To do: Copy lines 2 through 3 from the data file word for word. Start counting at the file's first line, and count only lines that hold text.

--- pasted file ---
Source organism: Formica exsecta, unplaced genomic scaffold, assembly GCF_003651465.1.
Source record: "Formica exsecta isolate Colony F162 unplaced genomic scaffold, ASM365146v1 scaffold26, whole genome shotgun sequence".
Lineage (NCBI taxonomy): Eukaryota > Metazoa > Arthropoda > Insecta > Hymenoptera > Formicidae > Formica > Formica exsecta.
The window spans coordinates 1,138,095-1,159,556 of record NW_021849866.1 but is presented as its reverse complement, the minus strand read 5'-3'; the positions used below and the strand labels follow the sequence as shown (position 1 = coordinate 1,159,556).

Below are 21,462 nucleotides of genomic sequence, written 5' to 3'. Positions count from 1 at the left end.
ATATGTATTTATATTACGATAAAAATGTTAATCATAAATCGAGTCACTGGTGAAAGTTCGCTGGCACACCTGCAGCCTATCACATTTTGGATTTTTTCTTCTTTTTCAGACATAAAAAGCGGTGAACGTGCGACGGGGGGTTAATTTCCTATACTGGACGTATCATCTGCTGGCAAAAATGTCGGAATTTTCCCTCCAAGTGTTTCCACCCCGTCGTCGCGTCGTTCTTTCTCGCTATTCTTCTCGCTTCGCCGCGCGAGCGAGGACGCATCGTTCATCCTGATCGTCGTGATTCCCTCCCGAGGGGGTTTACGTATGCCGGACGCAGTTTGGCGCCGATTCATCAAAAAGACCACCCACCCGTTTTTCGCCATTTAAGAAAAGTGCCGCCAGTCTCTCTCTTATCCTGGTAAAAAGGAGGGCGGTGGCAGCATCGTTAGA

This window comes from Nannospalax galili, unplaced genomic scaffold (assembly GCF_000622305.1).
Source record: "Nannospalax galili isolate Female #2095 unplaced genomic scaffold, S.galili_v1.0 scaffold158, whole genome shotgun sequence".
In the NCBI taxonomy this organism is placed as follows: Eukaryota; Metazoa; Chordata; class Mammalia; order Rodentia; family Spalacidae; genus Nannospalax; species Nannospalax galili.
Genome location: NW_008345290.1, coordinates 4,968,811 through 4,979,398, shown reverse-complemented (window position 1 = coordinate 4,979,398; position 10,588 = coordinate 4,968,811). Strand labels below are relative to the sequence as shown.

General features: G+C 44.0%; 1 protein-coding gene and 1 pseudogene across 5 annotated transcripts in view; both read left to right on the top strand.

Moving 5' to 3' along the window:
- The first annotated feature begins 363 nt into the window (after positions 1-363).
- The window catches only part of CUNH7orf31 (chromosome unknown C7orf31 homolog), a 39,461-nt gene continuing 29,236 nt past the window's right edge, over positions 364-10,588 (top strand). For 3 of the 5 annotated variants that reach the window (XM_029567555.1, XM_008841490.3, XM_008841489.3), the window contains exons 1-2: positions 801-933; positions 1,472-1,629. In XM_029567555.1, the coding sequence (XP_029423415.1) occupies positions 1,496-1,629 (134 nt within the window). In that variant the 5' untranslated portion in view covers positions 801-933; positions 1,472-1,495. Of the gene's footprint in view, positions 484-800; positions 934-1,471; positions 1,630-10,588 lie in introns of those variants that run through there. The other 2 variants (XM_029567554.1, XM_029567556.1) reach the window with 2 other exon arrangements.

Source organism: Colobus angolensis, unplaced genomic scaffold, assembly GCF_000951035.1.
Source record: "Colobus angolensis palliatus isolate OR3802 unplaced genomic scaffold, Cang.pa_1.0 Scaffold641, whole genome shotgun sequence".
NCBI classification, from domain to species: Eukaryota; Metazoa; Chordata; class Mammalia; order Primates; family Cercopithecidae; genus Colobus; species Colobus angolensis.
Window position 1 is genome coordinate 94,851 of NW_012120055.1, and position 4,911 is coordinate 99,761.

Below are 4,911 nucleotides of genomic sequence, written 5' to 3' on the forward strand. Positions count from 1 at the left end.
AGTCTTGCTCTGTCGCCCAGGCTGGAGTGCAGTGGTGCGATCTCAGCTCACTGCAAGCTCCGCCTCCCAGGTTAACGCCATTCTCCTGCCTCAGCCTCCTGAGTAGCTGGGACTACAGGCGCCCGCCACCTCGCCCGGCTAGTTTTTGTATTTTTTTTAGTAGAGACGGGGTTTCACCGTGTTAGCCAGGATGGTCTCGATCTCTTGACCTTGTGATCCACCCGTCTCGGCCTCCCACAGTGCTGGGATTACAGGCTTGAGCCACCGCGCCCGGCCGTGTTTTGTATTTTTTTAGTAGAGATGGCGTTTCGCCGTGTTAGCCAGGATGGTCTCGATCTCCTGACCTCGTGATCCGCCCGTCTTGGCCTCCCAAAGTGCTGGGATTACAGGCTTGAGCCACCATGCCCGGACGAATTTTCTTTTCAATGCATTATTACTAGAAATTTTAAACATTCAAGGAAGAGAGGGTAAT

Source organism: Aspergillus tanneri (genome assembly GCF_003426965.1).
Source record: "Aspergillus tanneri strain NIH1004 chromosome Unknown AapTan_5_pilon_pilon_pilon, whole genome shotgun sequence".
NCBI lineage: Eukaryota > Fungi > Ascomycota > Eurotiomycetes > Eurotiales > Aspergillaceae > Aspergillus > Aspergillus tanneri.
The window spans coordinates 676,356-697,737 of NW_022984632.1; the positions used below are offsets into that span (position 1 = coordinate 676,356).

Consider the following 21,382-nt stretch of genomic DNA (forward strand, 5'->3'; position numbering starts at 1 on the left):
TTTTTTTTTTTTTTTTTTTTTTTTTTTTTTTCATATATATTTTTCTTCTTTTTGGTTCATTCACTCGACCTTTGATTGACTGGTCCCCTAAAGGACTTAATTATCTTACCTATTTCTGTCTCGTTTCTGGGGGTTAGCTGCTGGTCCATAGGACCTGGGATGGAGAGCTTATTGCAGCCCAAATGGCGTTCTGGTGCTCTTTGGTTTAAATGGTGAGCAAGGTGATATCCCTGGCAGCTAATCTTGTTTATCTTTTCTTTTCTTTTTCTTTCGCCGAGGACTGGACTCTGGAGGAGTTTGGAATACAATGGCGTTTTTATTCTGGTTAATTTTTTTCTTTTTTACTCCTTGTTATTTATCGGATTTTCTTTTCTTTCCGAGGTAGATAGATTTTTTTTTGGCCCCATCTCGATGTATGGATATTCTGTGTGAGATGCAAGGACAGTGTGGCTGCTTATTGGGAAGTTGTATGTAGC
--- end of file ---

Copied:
Source record: "Formica exsecta isolate Colony F162 unplaced genomic scaffold, ASM365146v1 scaffold26, whole genome shotgun sequence".
Lineage (NCBI taxonomy): Eukaryota > Metazoa > Arthropoda > Insecta > Hymenoptera > Formicidae > Formica > Formica exsecta.